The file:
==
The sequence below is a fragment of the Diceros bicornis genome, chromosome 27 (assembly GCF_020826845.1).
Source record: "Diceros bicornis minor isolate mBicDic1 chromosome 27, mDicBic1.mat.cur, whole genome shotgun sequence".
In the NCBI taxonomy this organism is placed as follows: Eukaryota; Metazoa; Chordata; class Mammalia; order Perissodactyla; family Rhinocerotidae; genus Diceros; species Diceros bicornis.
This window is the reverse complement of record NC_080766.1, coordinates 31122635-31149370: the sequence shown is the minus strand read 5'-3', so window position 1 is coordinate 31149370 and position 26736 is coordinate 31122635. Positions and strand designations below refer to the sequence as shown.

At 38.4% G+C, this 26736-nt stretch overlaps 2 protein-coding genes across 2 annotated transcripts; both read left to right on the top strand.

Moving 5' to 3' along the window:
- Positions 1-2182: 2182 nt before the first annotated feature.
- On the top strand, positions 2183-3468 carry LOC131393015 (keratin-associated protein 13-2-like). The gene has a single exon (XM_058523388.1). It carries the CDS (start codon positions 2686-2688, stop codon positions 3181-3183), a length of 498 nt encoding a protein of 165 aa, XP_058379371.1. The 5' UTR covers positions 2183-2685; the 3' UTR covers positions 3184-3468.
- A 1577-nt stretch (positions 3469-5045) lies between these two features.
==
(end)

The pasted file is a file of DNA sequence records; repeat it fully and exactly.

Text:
The sequence below is a fragment of the Diceros bicornis genome, chromosome 27 (assembly GCF_020826845.1).
Source record: "Diceros bicornis minor isolate mBicDic1 chromosome 27, mDicBic1.mat.cur, whole genome shotgun sequence".
In the NCBI taxonomy this organism is placed as follows: Eukaryota; Metazoa; Chordata; class Mammalia; order Perissodactyla; family Rhinocerotidae; genus Diceros; species Diceros bicornis.
This window is the reverse complement of record NC_080766.1, coordinates 31122635-31149370: the sequence shown is the minus strand read 5'-3', so window position 1 is coordinate 31149370 and position 26736 is coordinate 31122635. Positions and strand designations below refer to the sequence as shown.

At 38.4% G+C, this 26736-nt stretch overlaps 2 protein-coding genes across 2 annotated transcripts; both read left to right on the top strand.

Moving 5' to 3' along the window:
- Positions 1-2182: 2182 nt before the first annotated feature.
- On the top strand, positions 2183-3468 carry LOC131393015 (keratin-associated protein 13-2-like). The gene has a single exon (XM_058523388.1). It carries the CDS (start codon positions 2686-2688, stop codon positions 3181-3183), a length of 498 nt encoding a protein of 165 aa, XP_058379371.1. The 5' UTR covers positions 2183-2685; the 3' UTR covers positions 3184-3468.
- A 1577-nt stretch (positions 3469-5045) lies between these two features.